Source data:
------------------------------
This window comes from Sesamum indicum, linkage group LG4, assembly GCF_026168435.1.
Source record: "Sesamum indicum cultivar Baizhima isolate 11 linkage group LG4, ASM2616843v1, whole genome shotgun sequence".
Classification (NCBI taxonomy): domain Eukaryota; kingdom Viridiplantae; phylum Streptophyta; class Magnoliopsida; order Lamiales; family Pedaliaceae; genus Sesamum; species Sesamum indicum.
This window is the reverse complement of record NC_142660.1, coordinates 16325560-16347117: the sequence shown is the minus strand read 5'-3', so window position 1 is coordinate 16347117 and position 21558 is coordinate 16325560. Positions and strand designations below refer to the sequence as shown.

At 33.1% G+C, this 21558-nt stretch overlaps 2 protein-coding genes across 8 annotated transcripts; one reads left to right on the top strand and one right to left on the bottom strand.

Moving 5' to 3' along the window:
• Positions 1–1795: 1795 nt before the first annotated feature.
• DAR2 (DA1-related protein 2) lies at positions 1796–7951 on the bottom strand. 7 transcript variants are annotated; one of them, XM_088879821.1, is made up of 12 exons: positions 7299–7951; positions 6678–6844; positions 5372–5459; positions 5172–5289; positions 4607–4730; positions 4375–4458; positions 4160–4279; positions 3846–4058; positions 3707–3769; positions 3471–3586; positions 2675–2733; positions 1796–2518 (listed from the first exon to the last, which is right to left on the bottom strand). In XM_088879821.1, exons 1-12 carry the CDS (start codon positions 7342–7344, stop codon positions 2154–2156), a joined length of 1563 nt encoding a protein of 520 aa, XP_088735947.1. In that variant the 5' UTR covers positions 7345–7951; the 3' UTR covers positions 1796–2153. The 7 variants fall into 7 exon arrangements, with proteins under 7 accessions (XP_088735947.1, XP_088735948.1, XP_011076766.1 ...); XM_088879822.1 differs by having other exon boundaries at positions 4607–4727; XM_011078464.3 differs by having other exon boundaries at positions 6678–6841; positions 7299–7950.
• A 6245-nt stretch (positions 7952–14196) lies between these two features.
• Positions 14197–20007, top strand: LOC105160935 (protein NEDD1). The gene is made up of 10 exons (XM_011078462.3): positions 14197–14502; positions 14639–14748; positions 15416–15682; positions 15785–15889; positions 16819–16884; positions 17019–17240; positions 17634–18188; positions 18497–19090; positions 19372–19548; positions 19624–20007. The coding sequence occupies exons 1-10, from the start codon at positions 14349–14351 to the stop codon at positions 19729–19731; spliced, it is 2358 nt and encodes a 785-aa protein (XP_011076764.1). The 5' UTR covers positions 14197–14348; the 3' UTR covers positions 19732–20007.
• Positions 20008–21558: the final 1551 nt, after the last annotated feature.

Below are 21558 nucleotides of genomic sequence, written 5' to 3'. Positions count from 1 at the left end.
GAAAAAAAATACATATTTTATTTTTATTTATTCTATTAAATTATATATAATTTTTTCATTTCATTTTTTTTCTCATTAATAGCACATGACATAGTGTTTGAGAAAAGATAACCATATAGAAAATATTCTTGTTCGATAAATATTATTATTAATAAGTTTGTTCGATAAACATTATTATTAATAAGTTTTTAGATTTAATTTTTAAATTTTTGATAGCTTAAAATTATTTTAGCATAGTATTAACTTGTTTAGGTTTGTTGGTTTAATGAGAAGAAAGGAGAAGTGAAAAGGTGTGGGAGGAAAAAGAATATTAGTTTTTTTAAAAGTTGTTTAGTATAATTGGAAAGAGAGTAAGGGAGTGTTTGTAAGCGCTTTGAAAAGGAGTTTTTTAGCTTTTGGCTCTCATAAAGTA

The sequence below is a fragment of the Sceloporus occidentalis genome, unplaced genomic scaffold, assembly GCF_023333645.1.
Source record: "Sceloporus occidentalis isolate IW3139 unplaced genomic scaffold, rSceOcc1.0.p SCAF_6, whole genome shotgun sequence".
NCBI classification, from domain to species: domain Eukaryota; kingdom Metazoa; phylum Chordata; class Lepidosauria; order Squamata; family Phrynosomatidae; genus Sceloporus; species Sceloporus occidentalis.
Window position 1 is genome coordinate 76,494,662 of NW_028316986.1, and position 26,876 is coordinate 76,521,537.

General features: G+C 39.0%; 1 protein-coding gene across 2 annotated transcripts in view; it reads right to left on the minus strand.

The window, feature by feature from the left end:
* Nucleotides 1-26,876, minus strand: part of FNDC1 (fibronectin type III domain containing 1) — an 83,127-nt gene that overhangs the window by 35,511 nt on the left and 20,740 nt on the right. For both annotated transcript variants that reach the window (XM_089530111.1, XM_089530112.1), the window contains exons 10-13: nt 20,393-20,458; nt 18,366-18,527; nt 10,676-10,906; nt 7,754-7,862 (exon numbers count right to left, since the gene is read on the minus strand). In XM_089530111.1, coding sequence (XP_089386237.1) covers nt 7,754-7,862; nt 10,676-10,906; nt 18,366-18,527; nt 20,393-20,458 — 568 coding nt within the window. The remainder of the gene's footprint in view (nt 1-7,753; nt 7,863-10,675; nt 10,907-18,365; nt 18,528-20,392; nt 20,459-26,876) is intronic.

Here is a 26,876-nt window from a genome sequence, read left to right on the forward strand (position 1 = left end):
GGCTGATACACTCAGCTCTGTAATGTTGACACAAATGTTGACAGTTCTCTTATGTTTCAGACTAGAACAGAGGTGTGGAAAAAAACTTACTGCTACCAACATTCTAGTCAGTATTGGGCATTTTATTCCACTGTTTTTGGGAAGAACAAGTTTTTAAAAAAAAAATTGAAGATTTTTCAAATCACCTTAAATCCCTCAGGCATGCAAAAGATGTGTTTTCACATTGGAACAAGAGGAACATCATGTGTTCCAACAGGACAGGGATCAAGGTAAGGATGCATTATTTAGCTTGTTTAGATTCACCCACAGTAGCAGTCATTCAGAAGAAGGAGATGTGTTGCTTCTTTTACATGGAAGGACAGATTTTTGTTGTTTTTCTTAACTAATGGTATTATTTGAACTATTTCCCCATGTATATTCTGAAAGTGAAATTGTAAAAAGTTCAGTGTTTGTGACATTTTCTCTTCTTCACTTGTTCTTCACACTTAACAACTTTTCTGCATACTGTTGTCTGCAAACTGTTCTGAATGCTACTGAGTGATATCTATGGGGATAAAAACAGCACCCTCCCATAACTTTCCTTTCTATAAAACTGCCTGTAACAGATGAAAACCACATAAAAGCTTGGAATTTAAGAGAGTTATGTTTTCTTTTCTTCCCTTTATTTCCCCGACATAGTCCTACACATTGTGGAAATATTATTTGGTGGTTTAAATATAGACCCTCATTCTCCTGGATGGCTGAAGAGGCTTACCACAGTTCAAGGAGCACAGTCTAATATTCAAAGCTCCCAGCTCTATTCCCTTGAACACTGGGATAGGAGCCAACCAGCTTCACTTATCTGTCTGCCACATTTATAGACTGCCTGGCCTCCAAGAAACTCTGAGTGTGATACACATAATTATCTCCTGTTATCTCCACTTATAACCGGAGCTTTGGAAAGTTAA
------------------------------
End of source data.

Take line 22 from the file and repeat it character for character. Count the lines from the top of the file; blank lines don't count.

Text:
GGCTGATACACTCAGCTCTGTAATGTTGACACAAATGTTGACAGTTCTCTTATGTTTCAGACTAGAACAGAGGTGTGGAAAAAAACTTACTGCTACCAACATTCTAGTCAGTATTGGGCATTTTATTCCACTGTTTTTGGGAAGAACAAGTTTTTAAAAAAAAAATTGAAGATTTTTCAAATCACCTTAAATCCCTCAGGCATGCAAAAGATGTGTTTTCACATTGGAACAAGAGGAACATCATGTGTTCCAACAGGACAGGGATCAAGGTAAGGATGCATTATTTAGCTTGTTTAGATTCACCCACAGTAGCAGTCATTCAGAAGAAGGAGATGTGTTGCTTCTTTTACATGGAAGGACAGATTTTTGTTGTTTTTCTTAACTAATGGTATTATTTGAACTATTTCCCCATGTATATTCTGAAAGTGAAATTGTAAAAAGTTCAGTGTTTGTGACATTTTCTCTTCTTCACTTGTTCTTCACACTTAACAACTTTTCTGCATACTGTTGTCTGCAAACTGTTCTGAATGCTACTGAGTGATATCTATGGGGATAAAAACAGCACCCTCCCATAACTTTCCTTTCTATAAAACTGCCTGTAACAGATGAAAACCACATAAAAGCTTGGAATTTAAGAGAGTTATGTTTTCTTTTCTTCCCTTTATTTCCCCGACATAGTCCTACACATTGTGGAAATATTATTTGGTGGTTTAAATATAGACCCTCATTCTCCTGGATGGCTGAAGAGGCTTACCACAGTTCAAGGAGCACAGTCTAATATTCAAAGCTCCCAGCTCTATTCCCTTGAACACTGGGATAGGAGCCAACCAGCTTCACTTATCTGTCTGCCACATTTATAGACTGCCTGGCCTCCAAGAAACTCTGAGTGTGATACACATAATTATCTCCTGTTATCTCCACTTATAACCGGAGCTTTGGAAAGTTAA